Skip to main content

View Diary: A Blue-Collar Girl in a White-Collar World (105 comments)

Comment Preferences

  •  perhaps dumb was the wrong word (0+ / 0-)

    Unformed and uninformed, perhaps.

    I see freshmen from all over the US and a dozen other countries, too.  95% of them have little to no critical reasoning skills.  This leads me to believe that it is teenagers in general, and not any one system, which is he problem.

    And yes, I count myself among them.  I'm not too old to remember that I did some genuinely stupid things at 18.

    The only rule of freedom is not to destroy freedom.

    by fuzzywolf on Sat Aug 25, 2012 at 11:50:24 PM PDT

    [ Parent ]

    •  I would say a lot of that is their being... (1+ / 0-)
      Recommended by:
      reconnected

      dumbed down by their schooling, taught to learn what the teacher tells them to learn and jump through the testing hoops when told.  They have turned off their inquisitive "thinking" minds long ago and maybe even allowed them to atrophy.

      Could that be what's going on?

      Cooper Zale Los Angeles http://www.leftyparent.com

      by leftyparent on Sun Aug 26, 2012 at 07:54:26 AM PDT

      [ Parent ]

      •  I would agree if I had observed . . . (0+ / 0-)

        that homeschooled children were immune to this effect.

        Honestly, though, we do not expect critical thinking of teenagers.  We might expect a child has read, say, Moby Dick or Romeo and Juliet by age 16, but do we expect they have much to say about it?  Do we expect them to understand the ridiculousness of how our culture models timeless love on a story about 13 year olds?  Do we expect them to relate the outrage of a Montague and a Capulet loving each other to other divides in our own culture that love isn't supposed to cross?

        No, we don't expect these things.  The human brain is not fully mature at age 16, no matter what upbringing that 16 year old might have had.

        The only rule of freedom is not to destroy freedom.

        by fuzzywolf on Sun Aug 26, 2012 at 03:02:56 PM PDT

        [ Parent ]

        •  Many of us adults don't expect it... (0+ / 0-)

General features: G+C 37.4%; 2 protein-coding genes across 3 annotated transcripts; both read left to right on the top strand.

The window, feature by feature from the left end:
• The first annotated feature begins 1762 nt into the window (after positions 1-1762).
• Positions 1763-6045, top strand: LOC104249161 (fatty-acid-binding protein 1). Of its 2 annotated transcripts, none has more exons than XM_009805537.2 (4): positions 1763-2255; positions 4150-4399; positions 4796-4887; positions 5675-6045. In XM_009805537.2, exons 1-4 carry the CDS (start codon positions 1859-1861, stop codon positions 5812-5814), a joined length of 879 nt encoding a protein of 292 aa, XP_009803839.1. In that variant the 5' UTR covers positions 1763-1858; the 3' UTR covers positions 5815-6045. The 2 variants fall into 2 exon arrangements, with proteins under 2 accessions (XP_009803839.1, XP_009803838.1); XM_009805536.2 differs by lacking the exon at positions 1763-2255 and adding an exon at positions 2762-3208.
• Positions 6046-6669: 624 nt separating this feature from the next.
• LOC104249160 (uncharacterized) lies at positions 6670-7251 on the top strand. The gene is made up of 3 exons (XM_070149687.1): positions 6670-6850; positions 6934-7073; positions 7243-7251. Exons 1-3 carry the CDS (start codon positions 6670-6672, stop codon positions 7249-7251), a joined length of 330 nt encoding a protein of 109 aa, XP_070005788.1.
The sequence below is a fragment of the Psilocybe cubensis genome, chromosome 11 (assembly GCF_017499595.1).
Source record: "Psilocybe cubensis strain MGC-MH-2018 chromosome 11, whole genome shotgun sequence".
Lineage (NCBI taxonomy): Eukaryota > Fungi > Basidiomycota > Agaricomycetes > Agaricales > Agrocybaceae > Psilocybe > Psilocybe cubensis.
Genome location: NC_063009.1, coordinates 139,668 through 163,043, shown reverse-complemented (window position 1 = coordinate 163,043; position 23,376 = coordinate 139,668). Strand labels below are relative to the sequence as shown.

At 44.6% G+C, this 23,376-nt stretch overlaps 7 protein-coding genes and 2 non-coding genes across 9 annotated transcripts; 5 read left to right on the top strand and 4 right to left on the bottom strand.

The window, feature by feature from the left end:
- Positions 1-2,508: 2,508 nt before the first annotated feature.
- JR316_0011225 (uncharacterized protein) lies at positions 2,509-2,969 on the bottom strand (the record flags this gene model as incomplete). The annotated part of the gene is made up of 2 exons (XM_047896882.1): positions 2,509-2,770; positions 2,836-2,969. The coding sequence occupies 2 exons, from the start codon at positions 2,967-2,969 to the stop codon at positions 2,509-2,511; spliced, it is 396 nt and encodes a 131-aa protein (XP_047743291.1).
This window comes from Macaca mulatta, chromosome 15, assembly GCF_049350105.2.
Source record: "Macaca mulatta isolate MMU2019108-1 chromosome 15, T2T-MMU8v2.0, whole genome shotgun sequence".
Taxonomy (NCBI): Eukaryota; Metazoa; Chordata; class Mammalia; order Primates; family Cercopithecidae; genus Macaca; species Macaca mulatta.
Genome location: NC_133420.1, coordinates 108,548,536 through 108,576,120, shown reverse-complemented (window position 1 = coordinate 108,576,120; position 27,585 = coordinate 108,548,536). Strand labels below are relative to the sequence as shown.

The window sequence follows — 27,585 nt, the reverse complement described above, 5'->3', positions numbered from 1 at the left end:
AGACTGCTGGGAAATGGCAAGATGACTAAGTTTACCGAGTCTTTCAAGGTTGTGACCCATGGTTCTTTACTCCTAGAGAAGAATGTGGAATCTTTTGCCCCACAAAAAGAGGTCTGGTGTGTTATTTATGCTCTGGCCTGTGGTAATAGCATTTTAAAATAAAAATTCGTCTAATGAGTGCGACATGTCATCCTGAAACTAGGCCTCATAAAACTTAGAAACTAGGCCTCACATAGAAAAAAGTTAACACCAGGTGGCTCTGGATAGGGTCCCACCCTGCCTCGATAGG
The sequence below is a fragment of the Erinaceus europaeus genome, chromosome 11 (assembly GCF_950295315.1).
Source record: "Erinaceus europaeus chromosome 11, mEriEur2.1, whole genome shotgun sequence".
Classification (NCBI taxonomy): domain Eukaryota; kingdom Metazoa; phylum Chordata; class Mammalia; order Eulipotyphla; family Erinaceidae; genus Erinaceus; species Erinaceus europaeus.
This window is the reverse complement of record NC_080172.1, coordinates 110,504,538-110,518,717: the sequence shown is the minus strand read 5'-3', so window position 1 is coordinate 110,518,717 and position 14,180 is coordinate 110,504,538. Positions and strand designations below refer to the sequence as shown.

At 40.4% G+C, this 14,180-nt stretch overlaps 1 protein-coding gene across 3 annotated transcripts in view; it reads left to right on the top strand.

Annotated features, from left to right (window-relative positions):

and I think it is a self-fulfilling prophecy.  I spent my teenage in a unique youth theater group led by one adult but mostly run by a bunch of teenagers.  It was amazing how capable and thoughtful we all were, though certainly we all had our bad moments.  But inspired by my peers in the group, at age 15 I even adapted a novel, Lord of the Flies, to the stage.

          http://www.leftyparent.com/...

          Cooper Zale Los Angeles http://www.leftyparent.com

          by leftyparent on Sun Aug 26, 2012 at 06:43:54 PM PDT

          [ Parent ]

    •  Doing stupid things and being able to think (1+ / 0-)
      Recommended by:
      reconnected

      critically about academic subjects are two very different things, don't you think?

      I was a smart teenager who made some poor choices as well but that doesn't mean all teens are bound to make poor choices. Yes, their brains are still in the process of being wired but they are completely capable of having complex discussions and well-thought out ideas.

      My son has asked me why so many adults don't like teenagers. I wish I had a good answer for him, but I don't.

      •  Capable, sure, but . . . (0+ / 0-)

        it may seem overly pessemistic to say that only 5% of teens practice critical thinking, but how many adults do?  I put that number right around 50%.  Around half our adult population has never come close to Descartes cogito ergo sum.

        The only rule of freedom is not to destroy freedom.

        by fuzzywolf on Sun Aug 26, 2012 at 03:05:13 PM PDT

        [ Parent ]

Subscribe or Donate to support Daily Kos.

Click here for the mobile view of the site